Manuel Calloquispe has had to face an angry mob laying siege to his house. He’s been called a traitor. He’s been punched and kicked by miners and had his equipment stolen. He once had to duck for cover when someone threw a machete at him.
The reason: His decade reporting on the environmental havoc caused by the illegal extraction of gold from his childhood home in the Amazon rainforest in eastern Peru.
Unlike Lima reporters who sometimes cover these issues by spending a few days in the area before returning to the safety of the capital, Calloquispe lives in the jungle and must deal with the fallout of his reporting. “The pressure against me is very strong,” Calloquispe, 57, said in an interview with CPJ in the Amazon town of Puerto Maldonado where he is based. “But this is where I want to be.”
Journalists in Peru face a variety of threats, ranging from a rising number of criminal defamation lawsuits to attacks by police during anti-government protests. Reporting on environmental issues from the Amazon, which encompasses parts of Peru and several other South American countries, can be especially dangerous due to its remote location, the lack of law enforcement that allows criminal groups to thrive, and poor communications infrastructure. Last year, British freelance journalist Dom Phillips was shot by suspected illegal fishermen while researching a book on how to protect the Amazon with Indigenous issues expert Bruno Pereira. Their bodies were found dismembered and buried in the Brazilian rainforest.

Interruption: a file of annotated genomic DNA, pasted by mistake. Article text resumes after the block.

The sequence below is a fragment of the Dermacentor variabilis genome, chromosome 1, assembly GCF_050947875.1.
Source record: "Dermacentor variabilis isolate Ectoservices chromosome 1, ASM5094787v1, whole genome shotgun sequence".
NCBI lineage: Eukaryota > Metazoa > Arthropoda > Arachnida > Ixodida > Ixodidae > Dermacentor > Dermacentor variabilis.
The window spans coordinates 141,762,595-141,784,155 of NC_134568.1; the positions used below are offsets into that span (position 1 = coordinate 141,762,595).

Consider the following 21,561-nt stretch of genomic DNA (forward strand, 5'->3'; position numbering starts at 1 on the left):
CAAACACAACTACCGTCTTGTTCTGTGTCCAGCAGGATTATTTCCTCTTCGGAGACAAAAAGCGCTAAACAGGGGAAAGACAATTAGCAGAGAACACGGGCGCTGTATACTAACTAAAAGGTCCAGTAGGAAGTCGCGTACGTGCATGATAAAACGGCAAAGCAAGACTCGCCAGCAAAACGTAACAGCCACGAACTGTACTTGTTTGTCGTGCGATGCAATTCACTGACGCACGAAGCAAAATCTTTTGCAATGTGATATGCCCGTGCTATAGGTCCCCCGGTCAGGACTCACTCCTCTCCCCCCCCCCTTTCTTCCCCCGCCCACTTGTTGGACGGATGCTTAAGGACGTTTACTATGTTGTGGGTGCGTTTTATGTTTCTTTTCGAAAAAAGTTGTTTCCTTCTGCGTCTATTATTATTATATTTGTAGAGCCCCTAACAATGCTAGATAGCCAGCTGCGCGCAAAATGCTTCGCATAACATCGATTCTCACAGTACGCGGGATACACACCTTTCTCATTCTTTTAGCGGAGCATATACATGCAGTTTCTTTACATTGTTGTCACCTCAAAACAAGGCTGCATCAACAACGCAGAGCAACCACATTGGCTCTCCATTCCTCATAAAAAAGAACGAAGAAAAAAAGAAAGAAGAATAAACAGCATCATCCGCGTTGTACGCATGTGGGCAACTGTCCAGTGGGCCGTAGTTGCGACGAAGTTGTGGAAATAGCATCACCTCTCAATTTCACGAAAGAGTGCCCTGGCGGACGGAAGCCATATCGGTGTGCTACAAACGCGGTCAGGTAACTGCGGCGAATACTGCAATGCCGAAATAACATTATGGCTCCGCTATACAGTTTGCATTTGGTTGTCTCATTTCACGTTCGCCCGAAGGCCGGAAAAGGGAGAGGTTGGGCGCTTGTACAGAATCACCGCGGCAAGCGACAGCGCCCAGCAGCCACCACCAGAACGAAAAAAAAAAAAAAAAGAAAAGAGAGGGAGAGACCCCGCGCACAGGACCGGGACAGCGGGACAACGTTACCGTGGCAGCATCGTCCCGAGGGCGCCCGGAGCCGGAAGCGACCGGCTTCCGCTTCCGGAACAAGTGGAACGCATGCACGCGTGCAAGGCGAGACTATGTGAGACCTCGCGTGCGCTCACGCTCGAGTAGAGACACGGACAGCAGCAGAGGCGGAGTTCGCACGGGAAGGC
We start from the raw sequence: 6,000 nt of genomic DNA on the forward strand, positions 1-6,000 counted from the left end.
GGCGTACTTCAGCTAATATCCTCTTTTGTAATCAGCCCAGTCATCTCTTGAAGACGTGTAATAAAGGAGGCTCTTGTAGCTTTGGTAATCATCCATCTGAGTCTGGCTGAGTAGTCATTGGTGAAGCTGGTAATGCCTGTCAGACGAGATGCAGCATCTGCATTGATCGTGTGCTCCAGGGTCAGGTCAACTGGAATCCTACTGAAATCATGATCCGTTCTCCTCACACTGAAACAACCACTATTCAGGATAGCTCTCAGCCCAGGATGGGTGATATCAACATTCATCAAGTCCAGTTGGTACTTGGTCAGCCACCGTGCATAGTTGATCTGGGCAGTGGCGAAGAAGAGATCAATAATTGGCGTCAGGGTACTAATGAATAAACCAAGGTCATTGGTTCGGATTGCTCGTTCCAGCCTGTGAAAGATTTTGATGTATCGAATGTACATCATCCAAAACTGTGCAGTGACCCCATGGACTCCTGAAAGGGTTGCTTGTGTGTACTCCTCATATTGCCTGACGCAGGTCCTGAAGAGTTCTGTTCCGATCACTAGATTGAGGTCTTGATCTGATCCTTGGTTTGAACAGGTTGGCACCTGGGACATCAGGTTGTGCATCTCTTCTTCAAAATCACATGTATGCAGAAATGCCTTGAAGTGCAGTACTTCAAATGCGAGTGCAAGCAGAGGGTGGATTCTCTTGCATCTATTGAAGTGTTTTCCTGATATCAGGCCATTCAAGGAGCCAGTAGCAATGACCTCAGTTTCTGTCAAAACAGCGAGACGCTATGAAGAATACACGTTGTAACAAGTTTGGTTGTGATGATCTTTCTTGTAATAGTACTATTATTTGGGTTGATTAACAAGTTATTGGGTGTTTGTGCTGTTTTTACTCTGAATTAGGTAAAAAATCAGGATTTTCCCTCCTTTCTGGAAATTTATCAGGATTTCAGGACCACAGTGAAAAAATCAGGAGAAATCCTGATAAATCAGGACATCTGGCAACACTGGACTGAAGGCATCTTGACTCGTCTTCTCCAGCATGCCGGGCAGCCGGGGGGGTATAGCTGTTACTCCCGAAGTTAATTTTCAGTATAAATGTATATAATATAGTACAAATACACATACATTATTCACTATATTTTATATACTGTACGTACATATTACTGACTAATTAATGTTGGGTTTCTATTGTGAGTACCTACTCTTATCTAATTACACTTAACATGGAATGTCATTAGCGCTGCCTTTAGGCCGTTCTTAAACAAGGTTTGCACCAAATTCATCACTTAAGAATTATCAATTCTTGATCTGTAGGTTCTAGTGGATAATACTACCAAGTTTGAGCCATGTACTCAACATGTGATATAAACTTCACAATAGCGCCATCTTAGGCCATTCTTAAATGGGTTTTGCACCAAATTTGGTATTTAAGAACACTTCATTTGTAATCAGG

Illegal gold mining, Calloquispe’s beat, is often carried out by criminal networks which extract the precious metal without permits or authorized machinery. This underground industry is estimated to account for more than one-quarter of Peru’s total gold production, according to think tank InsightCrime. Environmental groups blame the industry for the contaminating rivers with mercury, destroying riverbeds with dredges, and for deforestation. It’s also a source of political corruption and human trafficking as girls and young women are brought into mining areas for sex work, according to the U.N.